The Data QC process uses the information from the QA process to decide to use the data for analysis or in an application or business process. For example, if a Data QC process finds that the data contains too many errors or inconsistencies, then it prevents that data from being used for its intended process which could cause disruption. For example, providing invalid measurements from several sensors to the automatic pilot feature on an aircraft could cause it to crash. Thus, establishing data QC process provides the protection of usage of data control and establishes safe information usage.
DQ checks and business rules may easily overlap if an organization is not attentive of its DQ scope. Business teams should understand the DQ scope thoroughly in order to avoid overlap. Data quality checks are redundant if business logic covers the same functionality and fulfills the same purpose as DQ. The DQ scope of an organization should be defined in DQ strategy and well implemented. Some data quality checks may be translated into business rules after repeated instances of exceptions in the past.
Below are a few areas of data flows that may need perennial DQ checks:
Completeness and precision DQ checks on all data may be performed at the point of entry for each mandatory attribute from each source system. Few attribute values are created way after the initial creation of the transaction; in such cases, administering these checks becomes tricky and should be done immediately after the defined event of that attribute's source and the transaction's other core attribute conditions are met.
All data having attributes referring to Reference Data in the organization may be validated against the set of well-defined valid values of Reference Data to discover new or discrepant values through the validity DQ check. Results may be used to update Reference Data administered under Master Data Management (MDM).
All data sourced from a third party to organization's internal teams may undergo accuracy (DQ) check against the third party data. These DQ check results are valuable when administered on data that made multiple hops after the point of entry of that data but before that data becomes authorized or stored for enterprise intelligence.
All data columns that refer to Master Data may be validated for its consistency check. A DQ check administered on the data at the point of entry discovers new data for the MDM process, but a DQ check administered after the point of entry discovers the failure (not exceptions) of consistency.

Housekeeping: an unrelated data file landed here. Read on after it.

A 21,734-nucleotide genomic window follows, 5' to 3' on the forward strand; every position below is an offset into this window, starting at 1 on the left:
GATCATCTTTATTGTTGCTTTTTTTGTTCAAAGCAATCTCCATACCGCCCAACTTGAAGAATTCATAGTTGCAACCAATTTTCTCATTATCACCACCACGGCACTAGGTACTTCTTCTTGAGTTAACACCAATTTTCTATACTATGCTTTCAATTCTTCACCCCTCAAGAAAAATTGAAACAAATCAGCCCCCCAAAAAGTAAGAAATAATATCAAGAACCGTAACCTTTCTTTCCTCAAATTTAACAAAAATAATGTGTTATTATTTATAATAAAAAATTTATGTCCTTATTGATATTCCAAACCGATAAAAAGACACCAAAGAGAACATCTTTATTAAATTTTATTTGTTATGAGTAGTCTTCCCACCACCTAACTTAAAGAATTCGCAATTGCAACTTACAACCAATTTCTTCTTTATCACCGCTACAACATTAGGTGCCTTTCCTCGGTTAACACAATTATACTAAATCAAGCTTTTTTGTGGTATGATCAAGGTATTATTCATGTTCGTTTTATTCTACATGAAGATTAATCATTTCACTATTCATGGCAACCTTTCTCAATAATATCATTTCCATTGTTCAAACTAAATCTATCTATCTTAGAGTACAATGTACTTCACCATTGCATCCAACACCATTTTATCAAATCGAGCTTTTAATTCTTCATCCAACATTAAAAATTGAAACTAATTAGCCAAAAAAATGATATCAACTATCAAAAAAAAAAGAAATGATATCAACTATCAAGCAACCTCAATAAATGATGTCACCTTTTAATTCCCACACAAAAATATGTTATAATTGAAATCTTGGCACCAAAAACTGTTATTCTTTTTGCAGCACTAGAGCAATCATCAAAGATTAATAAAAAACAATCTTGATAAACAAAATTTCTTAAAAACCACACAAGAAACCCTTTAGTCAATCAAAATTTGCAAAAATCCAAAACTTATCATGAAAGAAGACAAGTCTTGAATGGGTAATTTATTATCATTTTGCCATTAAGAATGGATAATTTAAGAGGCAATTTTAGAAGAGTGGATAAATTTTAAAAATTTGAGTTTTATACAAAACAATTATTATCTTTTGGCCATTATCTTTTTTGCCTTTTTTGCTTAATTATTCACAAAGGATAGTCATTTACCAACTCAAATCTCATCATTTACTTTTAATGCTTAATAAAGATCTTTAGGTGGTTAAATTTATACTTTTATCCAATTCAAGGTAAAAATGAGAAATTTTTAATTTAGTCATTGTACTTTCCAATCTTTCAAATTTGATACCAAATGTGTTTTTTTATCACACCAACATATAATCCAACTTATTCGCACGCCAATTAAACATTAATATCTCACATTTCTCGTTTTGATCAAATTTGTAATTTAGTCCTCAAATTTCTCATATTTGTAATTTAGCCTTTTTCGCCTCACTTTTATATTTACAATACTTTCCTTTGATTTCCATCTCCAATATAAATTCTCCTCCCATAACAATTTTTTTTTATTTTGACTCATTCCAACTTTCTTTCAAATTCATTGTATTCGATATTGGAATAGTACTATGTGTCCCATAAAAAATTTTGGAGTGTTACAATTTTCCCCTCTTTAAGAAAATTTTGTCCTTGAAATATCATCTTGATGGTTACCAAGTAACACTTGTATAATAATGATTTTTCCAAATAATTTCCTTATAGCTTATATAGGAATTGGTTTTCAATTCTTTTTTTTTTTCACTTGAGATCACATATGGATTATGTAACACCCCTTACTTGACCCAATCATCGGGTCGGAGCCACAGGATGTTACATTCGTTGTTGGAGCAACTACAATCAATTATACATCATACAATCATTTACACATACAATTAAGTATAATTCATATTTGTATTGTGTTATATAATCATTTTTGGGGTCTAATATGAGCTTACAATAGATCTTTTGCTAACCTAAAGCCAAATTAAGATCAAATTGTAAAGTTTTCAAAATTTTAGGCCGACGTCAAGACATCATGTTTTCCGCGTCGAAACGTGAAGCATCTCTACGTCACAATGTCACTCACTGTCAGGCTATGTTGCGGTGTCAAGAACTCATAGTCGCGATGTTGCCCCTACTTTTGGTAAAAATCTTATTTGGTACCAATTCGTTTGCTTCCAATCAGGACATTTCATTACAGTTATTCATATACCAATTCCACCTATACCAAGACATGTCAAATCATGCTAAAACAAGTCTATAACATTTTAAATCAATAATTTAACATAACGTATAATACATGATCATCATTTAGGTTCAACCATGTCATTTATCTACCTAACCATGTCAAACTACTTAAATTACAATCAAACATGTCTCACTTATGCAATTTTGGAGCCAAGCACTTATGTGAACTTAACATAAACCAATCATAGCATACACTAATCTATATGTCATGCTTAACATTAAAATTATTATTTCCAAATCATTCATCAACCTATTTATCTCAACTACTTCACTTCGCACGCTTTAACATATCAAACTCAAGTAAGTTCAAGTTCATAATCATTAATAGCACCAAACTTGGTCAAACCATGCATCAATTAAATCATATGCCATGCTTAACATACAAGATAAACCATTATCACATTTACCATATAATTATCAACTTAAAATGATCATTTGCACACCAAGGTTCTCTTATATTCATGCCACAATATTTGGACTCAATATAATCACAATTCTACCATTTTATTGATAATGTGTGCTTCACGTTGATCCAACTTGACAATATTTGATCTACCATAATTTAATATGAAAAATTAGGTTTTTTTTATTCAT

As data transforms, multiple timestamps and the positions of that timestamps are captured and may be compared against each other and its leeway to validate its value, decay, operational significance against a defined SLA (service level agreement). This timeliness DQ check can be utilized to decrease data value decay rate and optimize the policies of data movement timeline.
In an organization complex logic is usually segregated into simpler logic across multiple processes. Reasonableness DQ checks on such complex logic yielding to a logical result within a specific range of values or static interrelationships (aggregated business rules) may be validated to discover complicated but crucial business processes and outliers of the data, its drift from BAU (business as usual) expectations, and may provide possible exceptions eventually resulting into data issues. This check may be a simple generic aggregation rule engulfed by large chunk of data or it can be a complicated logic on a group of attributes of a transaction pertaining to the core business of the organization. This DQ check requires high degree of business knowledge and acumen. Discovery of reasonableness issues may aid for policy and strategy changes by either business or data governance or both.
Conformity checks and integrity checks need not covered in all business needs, it’s strictly under the database architecture's discretion.
There are many places in the data movement where DQ checks may not be required. For instance, DQ check for completeness and precision on not–null columns is redundant for the data sourced from database. Similarly, data should be validated for its accuracy with respect to time when the data is stitched across disparate sources. However, that is a business rule and should not be in the DQ scope.
Regretfully, from a software development perspective, Data Quality is often seen as a non functional requirement. And as such, key data quality checks/processes are not factored into the final software solution. Within Healthcare, wearable technologies or Body Area Networks, generate large volumes of data.O’donoghue, John, and John Herbert. "Data management within mHealth environments: Patient sensors, mobile devices, and databases." Journal of Data and Information Quality (JDIQ) 4.1 (2012): 5. The level of detail required to ensure data quality is extremely high and is often under estimated. This is also true for the vast majority of mHealth apps, EHRs and other health related software solutions. However, some open source tools exist that examine data quality. The primary reason for this, stems from the extra cost involved is added a higher degree of rigor within the software architecture.